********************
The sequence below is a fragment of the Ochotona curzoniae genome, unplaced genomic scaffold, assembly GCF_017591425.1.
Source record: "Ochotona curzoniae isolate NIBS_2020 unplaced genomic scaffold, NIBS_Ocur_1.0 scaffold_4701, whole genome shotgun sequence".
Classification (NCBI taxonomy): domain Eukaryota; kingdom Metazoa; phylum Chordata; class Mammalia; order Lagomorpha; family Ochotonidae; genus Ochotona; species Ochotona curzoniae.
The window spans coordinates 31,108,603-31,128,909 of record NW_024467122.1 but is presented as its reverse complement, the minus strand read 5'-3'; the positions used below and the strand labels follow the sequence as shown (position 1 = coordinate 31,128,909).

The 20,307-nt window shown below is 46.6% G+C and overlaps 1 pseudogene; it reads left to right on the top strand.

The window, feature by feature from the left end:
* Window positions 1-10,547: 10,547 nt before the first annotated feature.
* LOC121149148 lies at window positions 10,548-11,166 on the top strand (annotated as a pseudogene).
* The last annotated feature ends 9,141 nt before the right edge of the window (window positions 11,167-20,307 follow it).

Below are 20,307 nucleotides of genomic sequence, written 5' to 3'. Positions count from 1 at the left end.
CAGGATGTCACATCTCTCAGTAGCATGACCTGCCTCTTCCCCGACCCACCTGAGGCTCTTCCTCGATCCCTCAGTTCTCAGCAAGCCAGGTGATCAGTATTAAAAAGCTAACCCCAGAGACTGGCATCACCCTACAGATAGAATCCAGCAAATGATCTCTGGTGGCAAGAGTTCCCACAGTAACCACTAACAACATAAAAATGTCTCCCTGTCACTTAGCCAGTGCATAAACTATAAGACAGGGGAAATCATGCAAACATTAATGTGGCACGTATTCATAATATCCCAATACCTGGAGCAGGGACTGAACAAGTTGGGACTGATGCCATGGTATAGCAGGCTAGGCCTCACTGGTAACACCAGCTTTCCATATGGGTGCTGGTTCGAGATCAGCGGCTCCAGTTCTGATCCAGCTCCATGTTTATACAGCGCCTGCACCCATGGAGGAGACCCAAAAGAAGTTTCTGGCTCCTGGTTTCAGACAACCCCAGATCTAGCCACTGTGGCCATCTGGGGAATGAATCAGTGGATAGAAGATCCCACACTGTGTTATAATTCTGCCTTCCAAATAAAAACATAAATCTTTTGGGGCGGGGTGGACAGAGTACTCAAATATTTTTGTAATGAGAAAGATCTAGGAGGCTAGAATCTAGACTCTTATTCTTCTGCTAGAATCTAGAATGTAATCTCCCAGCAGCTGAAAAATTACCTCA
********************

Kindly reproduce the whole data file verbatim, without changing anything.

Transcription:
The sequence below is a fragment of the Ochotona curzoniae genome, unplaced genomic scaffold, assembly GCF_017591425.1.
Source record: "Ochotona curzoniae isolate NIBS_2020 unplaced genomic scaffold, NIBS_Ocur_1.0 scaffold_4701, whole genome shotgun sequence".
Classification (NCBI taxonomy): domain Eukaryota; kingdom Metazoa; phylum Chordata; class Mammalia; order Lagomorpha; family Ochotonidae; genus Ochotona; species Ochotona curzoniae.
The window spans coordinates 31,108,603-31,128,909 of record NW_024467122.1 but is presented as its reverse complement, the minus strand read 5'-3'; the positions used below and the strand labels follow the sequence as shown (position 1 = coordinate 31,128,909).

The 20,307-nt window shown below is 46.6% G+C and overlaps 1 pseudogene; it reads left to right on the top strand.

The window, feature by feature from the left end:
* Window positions 1-10,547: 10,547 nt before the first annotated feature.
* LOC121149148 lies at window positions 10,548-11,166 on the top strand (annotated as a pseudogene).
* The last annotated feature ends 9,141 nt before the right edge of the window (window positions 11,167-20,307 follow it).

Below are 20,307 nucleotides of genomic sequence, written 5' to 3'. Positions count from 1 at the left end.
CAGGATGTCACATCTCTCAGTAGCATGACCTGCCTCTTCCCCGACCCACCTGAGGCTCTTCCTCGATCCCTCAGTTCTCAGCAAGCCAGGTGATCAGTATTAAAAAGCTAACCCCAGAGACTGGCATCACCCTACAGATAGAATCCAGCAAATGATCTCTGGTGGCAAGAGTTCCCACAGTAACCACTAACAACATAAAAATGTCTCCCTGTCACTTAGCCAGTGCATAAACTATAAGACAGGGGAAATCATGCAAACATTAATGTGGCACGTATTCATAATATCCCAATACCTGGAGCAGGGACTGAACAAGTTGGGACTGATGCCATGGTATAGCAGGCTAGGCCTCACTGGTAACACCAGCTTTCCATATGGGTGCTGGTTCGAGATCAGCGGCTCCAGTTCTGATCCAGCTCCATGTTTATACAGCGCCTGCACCCATGGAGGAGACCCAAAAGAAGTTTCTGGCTCCTGGTTTCAGACAACCCCAGATCTAGCCACTGTGGCCATCTGGGGAATGAATCAGTGGATAGAAGATCCCACACTGTGTTATAATTCTGCCTTCCAAATAAAAACATAAATCTTTTGGGGCGGGGTGGACAGAGTACTCAAATATTTTTGTAATGAGAAAGATCTAGGAGGCTAGAATCTAGACTCTTATTCTTCTGCTAGAATCTAGAATGTAATCTCCCAGCAGCTGAAAAATTACCTCA